Murals, drawing and graffiti are common in the camps. One in Beddawi caught my attention and made me smile. On a main street in a Beddawi, a large mural depicts the familiar incident of the famous shoe thrown by an Iraqi journalist at then US President George W Bush. There have been increasing numbers of Iraqi refugees found in the camps alongside the Palestinians; there fore it was not entirely surprising that the shoe incident struck such a chord with the Beddawi residents.

Flashback to Once Upon a Time

I went through my old blogs and found one I had written when I was in Yemen called, "Once Upon a Time". I re-wrote it with some additions...

I tried to dream of home, but it has become a tangled memory for me. The normal life I knew of the past has changed and my childhood home is as foreign as the lands I’ve traveled to. My comfort zone has changed. People no longer ask when I’m coming ‘home’, rather they ask when I’m going to return…as I’ve proven I nearly always do.

I came back to the Mid East and felt comfortable again and happier than I have in years. I had thought it would be that way when I returned to the USA, but alas time has changed both me and the people who live there. I don’t understand why things are they way they are there and I don’t remember who I was when I lived there. I remember wondering what the Mid East was like…now I know and I can never go back to my naïve self.

The vague memory of my Friday nights involve making plans for a Southside Crawl and wondering if I could hold strong and make it to Bar 11 for the obligatory Long Island Iced Tea. Even a weathered Irish man would be astonished by the amount of alcohol I consumed. O Fries and Primanti Brothers sandwiches were a treat. Visiting my grandmother was a weekly tradition and fighting with my mother seemed to be a mandatory daily occurrence. Having to drive a car to work from 9-5 was the norm; paying $20 for a good meal was not such a bad deal. I supported the goal of my best friend getting married and promised I would be there for the wedding day. I never broke an arm, ran marathons and was always happy to have health insurance coverage from either my family or job. I spoke with a Pittsburgh accent and dreamed of the day I would finally leave the ‘City of Bridges’. The Middle East was a location on the map, a place of violence, wars and hatred towards the West.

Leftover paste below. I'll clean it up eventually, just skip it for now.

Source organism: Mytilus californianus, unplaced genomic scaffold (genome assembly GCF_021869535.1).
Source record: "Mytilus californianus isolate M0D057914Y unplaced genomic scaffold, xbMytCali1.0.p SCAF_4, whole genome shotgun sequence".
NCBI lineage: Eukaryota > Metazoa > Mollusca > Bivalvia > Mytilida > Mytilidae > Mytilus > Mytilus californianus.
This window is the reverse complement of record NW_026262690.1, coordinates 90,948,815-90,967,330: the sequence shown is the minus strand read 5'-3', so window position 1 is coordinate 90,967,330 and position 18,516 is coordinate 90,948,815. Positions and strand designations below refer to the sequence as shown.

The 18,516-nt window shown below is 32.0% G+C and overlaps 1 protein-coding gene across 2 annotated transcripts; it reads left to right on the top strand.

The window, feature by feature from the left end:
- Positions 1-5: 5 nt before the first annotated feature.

I thought that Islam was scary. I thought it was a religion based on violence and wanted to hurt the West. We were to be either with or against the enemy, who was Al Qaeda—no wait, Osama Bin Laden—wait, no better yet Saddam Hussein—or was it Taliban? Did we ever figure that one out??? War for me was men fighting in trenches—and like the action movies I saw on TV. I had never been exposed to how fragile life could be and how in the blink of an eye everything can change.

I have fallen in love with the Middle East—its culture and history so rich and diverse that it has taken years for me to really understand how much there is to it and how much I still have to learn. Islam is anything but scary. It’s full devotion and the basis of the religion is on peace. I really don’t understand why the United States believes the world is out to get them, when in reality many parts of the world feel the exact same about the United States.

Years of living in the Middle East has made me realize and that it’s not just a location on a map; rather it’s an intricate mix of people, cultures and languages brought together in the same geographic location. I see the violence and wars just I saw them in the United States, on television. Except of course in Afghanistan—but that’s a different story all together. My image of hatred has been replaced by experiences of relentless hospitality and curiosity of who I am and where I am from. Being American is identified by a passport, and explaining why I think a certain way is lost in translation.

Fridays involved hearing the local Imam at the mosque with the call for prayer and there is no Southside, let alone alcohol. Beer drinking and Long Island Iced Teas were replaced with sheesha smoking and in Yemen there was always the Qat. Friday became the Sunday in that the work week begins the next day on Saturday. Unless of course you’re in Lebanon, where the Christians are the majority and adhere to their work week.